Anovulation is defined as a menstrual cycle that lacks ovulation, and it can happen for many reasons. Anovulation can occur in an individual with otherwise healthy menstrual cycles in response to things like extreme stress, heavy exercise, eating disorders, or low body fat percentage. In the sample chart above, you can see that basal body temperature (BBT) never exhibits a sustained increase, which is a telltale sign of anovulation. Folks experiencing anovulation may also notice several false peaks, or peak days that are not followed by a rise in BBT. False peaks tell us that the body is attempting to ovulate, but is unsuccessful.


The chart above shows a sample pregnancy chart. Notice that, unlike many of the other sample charts on this page, the post-ovulatory rise in basal body temperature (BBT) is sustained well beyond the 12–16 days that’s typical with a healthy menstrual cycle. This long luteal phase can be attributed to the embryo implanting in the uterine lining. Once BBT has been high for at least 18 days after ovulation, pregnancy is a safe assumption.


Postpartum can be one of the most difficult and confusing times to chart fertility signs, but it’s certainly not impossible. When it’s done consistently throughout the day and at night, breastfeeding prevents fertility, ovulation, and menstruation from returning for about six months postpartum. But once breastfeeding becomes less frequent, the body kick-starts hormone production and will once again resume a natural rhythm. When fertility begins to return during the postpartum time, it’s common to experience unusual cervical fluid patterns, the slow return of slippery, fertile cervical fluid, and unusually short luteal phases after ovulation resumes.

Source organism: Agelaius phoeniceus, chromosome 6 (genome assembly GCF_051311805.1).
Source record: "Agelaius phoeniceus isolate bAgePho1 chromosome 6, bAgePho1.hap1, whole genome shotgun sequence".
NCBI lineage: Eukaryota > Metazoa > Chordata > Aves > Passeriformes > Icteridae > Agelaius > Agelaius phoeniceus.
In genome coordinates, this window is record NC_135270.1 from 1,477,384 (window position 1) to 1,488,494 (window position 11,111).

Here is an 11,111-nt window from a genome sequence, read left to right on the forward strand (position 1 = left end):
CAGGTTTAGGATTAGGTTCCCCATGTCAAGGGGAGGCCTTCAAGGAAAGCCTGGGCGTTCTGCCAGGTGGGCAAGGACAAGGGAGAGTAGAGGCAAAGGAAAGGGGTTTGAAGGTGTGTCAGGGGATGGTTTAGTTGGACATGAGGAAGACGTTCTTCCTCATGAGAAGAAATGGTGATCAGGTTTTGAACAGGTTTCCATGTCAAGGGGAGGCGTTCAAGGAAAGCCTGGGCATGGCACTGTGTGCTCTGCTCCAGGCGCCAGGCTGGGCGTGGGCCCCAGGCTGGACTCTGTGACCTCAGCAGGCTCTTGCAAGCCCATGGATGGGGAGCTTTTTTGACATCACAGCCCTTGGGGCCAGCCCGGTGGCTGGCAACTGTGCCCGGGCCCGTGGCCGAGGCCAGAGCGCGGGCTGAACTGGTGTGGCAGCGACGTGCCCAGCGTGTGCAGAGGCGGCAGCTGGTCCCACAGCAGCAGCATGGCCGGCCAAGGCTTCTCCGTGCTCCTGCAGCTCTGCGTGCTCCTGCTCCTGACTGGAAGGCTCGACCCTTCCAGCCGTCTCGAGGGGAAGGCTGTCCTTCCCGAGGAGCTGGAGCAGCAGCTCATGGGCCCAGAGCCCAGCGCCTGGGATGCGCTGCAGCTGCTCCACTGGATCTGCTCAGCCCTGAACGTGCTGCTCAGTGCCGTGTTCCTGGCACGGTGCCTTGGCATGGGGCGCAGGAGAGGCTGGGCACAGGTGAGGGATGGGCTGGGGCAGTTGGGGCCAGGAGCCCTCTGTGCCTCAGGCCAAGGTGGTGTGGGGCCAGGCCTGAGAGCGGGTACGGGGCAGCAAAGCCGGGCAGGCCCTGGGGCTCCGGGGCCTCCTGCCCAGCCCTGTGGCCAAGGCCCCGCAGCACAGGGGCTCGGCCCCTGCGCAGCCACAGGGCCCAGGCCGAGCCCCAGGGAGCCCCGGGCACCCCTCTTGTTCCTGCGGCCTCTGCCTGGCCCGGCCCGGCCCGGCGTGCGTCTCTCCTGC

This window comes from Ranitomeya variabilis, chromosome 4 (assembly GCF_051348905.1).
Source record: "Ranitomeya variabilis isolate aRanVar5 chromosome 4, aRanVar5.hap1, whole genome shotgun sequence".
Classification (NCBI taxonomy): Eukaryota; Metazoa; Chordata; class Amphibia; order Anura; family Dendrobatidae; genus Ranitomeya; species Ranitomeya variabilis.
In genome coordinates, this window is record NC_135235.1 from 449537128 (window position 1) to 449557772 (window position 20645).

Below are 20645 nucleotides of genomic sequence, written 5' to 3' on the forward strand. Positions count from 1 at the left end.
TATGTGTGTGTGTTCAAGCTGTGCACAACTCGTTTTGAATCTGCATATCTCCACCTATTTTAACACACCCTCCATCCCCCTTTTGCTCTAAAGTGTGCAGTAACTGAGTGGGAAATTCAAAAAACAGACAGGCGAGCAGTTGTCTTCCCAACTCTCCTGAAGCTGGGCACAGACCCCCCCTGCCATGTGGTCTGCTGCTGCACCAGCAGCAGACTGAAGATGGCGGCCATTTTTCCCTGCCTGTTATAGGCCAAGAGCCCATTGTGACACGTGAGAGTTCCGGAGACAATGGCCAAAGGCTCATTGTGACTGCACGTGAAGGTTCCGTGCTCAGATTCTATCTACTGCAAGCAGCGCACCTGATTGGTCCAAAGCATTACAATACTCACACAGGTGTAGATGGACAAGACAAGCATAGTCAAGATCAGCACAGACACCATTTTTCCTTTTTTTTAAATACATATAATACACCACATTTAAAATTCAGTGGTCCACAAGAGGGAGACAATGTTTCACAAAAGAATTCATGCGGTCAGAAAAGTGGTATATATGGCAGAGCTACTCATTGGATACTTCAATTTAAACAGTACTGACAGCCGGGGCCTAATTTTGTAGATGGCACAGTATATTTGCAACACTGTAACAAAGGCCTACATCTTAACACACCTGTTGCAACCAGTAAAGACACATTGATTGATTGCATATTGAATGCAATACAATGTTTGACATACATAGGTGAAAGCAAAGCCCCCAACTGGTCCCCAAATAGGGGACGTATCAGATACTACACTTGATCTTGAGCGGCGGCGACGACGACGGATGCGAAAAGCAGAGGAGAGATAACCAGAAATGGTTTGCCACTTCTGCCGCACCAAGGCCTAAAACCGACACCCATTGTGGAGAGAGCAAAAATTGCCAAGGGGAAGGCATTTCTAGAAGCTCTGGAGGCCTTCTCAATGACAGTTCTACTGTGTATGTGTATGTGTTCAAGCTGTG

Unfortunately, 10–25 percent of clinical pregnancies will end in miscarriage, and it can be an incredibly difficult experience. As much as I wish that all wanted pregnancies were carried to term, it’s important to understand the warning signs of miscarriage. Spotting, bleeding, a dropping basal body temperature (BBT), and cramps in the lower back or abdomen are all potential warning signs of a miscarriage. If you notice any of these during your pregnancy (especially during the first trimester), it’s important to talk to your doctor to discuss potential treatment options.